Women's Ever Chang­ing and Ever Vi­tal Role in So­ci­ety

Women have long taken part in hu­man­ity's long road of evo­lu­tion, but only now are they ac­knowl­edged for the crit­i­cal role they play in shap­ing so­ci­ety. Now it is more vi­tal than ever to lis­ten to what they have to say.

Indonesia Expat - - NEWS - By Caranissa Djat­miko

GEN­ER­ALLY, WOMEN HAVE TRA­DI­TION­ALLY BEEN CON­FINED TO THE HOME, WAIT­ING FOR HUS­BANDS TO RE­TURN FROM WORK.

This fits a widely-be­lieved nar­ra­tive that back in the age of hunt­ing and gath­er­ing, it was men who set out on ad­ven­tures to kill an­i­mals and pro­vide for the fam­ily, while the women stayed to main­tain liv­ing quar­ters and care for chil­dren. The social struc­tures then were be­lieved to be pre­dom­i­nantly gov­erned by the males, ul­ti­mately lim­it­ing the role of women in a hunter­gath­erer so­ci­ety which has changed lit­tle un­til to­day.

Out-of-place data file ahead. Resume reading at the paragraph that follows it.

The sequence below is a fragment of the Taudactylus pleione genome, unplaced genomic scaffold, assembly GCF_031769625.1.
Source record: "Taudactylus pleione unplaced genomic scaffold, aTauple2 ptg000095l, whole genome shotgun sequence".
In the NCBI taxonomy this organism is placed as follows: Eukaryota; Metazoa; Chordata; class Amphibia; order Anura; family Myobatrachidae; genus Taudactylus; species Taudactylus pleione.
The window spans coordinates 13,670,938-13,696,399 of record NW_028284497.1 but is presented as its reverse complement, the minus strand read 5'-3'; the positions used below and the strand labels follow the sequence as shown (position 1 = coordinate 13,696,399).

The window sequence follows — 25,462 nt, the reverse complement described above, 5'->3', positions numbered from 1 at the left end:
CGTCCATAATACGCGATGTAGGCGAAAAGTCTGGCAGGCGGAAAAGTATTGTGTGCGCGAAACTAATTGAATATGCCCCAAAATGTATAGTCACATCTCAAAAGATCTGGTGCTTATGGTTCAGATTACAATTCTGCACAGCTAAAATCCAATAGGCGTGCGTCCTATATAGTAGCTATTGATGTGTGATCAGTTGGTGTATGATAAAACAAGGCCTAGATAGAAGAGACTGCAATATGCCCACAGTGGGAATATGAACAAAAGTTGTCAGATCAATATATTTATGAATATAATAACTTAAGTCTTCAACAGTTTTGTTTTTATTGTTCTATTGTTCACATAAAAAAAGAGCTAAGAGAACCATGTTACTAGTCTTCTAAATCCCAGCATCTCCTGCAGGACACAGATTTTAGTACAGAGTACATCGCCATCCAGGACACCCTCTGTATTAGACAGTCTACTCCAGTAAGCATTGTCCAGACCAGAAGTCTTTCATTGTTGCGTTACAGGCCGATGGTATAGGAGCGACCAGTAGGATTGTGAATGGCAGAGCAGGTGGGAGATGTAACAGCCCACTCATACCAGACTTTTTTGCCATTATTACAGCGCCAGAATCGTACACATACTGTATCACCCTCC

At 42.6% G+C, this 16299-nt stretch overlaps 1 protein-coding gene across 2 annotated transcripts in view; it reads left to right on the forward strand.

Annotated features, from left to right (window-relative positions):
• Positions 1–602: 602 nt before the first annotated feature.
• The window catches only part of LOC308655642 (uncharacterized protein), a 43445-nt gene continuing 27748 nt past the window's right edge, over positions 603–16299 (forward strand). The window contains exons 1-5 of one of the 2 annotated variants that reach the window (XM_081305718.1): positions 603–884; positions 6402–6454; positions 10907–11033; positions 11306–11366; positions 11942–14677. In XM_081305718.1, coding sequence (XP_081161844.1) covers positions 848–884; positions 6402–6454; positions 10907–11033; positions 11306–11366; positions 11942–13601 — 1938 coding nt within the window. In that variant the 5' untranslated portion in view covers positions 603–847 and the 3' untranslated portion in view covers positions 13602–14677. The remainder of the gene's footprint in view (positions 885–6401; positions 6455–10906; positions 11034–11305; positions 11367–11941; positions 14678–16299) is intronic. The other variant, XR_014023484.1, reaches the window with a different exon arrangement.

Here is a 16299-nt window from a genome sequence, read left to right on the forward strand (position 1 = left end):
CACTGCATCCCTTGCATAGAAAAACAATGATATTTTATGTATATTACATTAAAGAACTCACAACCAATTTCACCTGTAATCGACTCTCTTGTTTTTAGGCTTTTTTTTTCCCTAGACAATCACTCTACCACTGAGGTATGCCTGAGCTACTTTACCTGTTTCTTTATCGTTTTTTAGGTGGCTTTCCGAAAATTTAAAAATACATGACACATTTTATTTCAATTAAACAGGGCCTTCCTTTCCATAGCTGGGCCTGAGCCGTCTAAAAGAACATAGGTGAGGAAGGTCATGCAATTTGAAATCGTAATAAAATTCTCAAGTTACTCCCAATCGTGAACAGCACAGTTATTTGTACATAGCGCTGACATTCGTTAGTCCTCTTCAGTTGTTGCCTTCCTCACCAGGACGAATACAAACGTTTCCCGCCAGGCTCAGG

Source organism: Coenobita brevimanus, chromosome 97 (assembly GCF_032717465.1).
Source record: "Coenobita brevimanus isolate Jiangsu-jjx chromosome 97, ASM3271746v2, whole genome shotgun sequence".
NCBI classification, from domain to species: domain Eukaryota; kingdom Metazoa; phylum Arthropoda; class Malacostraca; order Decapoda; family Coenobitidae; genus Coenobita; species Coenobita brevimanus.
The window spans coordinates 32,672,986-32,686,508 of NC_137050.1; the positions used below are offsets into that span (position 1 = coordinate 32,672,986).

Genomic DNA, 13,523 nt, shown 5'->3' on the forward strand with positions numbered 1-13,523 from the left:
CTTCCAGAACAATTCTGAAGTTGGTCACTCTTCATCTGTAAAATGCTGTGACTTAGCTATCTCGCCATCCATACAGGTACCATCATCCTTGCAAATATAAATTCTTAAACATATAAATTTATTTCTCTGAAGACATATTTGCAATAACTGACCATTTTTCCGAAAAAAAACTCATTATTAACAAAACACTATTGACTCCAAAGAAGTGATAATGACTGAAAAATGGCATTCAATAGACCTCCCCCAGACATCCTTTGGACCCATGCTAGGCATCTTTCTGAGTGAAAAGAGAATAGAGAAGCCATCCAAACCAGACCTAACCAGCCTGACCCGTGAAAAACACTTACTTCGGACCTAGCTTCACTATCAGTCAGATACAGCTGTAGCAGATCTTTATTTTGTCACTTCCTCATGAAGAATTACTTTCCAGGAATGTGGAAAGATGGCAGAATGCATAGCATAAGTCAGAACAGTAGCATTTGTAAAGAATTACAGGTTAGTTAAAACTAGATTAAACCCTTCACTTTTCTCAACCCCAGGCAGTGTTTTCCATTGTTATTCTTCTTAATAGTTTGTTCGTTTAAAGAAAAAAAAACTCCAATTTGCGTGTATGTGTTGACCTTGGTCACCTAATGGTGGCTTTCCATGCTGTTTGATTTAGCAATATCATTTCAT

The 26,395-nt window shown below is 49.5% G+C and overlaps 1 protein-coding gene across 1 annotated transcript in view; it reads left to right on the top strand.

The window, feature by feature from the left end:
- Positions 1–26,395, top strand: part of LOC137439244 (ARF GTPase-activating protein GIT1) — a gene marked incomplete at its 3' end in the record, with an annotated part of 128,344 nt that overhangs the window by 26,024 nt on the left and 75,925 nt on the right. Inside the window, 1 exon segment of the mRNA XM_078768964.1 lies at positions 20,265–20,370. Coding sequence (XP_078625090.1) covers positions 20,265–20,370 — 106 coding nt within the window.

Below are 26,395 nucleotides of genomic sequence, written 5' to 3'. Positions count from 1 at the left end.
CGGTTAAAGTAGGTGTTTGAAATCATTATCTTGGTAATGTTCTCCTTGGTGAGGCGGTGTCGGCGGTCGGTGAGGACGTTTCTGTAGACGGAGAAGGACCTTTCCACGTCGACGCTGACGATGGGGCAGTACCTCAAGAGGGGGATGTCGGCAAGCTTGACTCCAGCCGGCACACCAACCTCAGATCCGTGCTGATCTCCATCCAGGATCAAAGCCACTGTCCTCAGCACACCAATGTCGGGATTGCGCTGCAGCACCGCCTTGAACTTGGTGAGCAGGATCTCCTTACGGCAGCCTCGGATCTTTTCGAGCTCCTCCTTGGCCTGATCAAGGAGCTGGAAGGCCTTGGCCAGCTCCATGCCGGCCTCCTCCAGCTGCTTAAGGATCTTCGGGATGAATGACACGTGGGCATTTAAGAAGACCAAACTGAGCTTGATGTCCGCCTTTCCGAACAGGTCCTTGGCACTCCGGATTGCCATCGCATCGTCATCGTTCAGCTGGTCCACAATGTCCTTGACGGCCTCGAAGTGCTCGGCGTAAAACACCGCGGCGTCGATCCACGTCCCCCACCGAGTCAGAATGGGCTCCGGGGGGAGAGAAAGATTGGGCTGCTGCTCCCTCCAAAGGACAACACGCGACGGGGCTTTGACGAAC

Yet, re­cent stud­ies have shown hunter-gath­erer so­ci­eties ac­tu­ally worked on egal­i­tar­ian prin­ci­ples. While we of­ten pic­ture pre­his­toric so­ci­eties as be­ing the ge­n­e­sis of much of gen­der in­equal­ity these days, it turns out they are more likely to have been run equally by both male and fe­male mem­bers. Re­searchers from Univer­sity Col­lege Lon­don found in 2015 that men and women had equal in­flu­ence in an­cient so­ci­eties, a far cry from the pa­tri­ar­chal cul­tures com­monly be­lieved to have been in place.

This is un­der­stood to have changed dur­ing the ad­vent of agri­cul­ture. The ar­rival of new tech­nolo­gies is said to have been the driv­ing force be­hind the im­bal­ance, with hu­mans learn­ing to ac­cu­mu­late re­sources more ef­fi­ciently for the first time. Dur­ing this pe­riod, men of­ten had sev­eral wives and many chil­dren. They also re­ceived more in­come and were more likely to bond with male kin. It is through this, the study found, that gen­der in­equal­ity was born.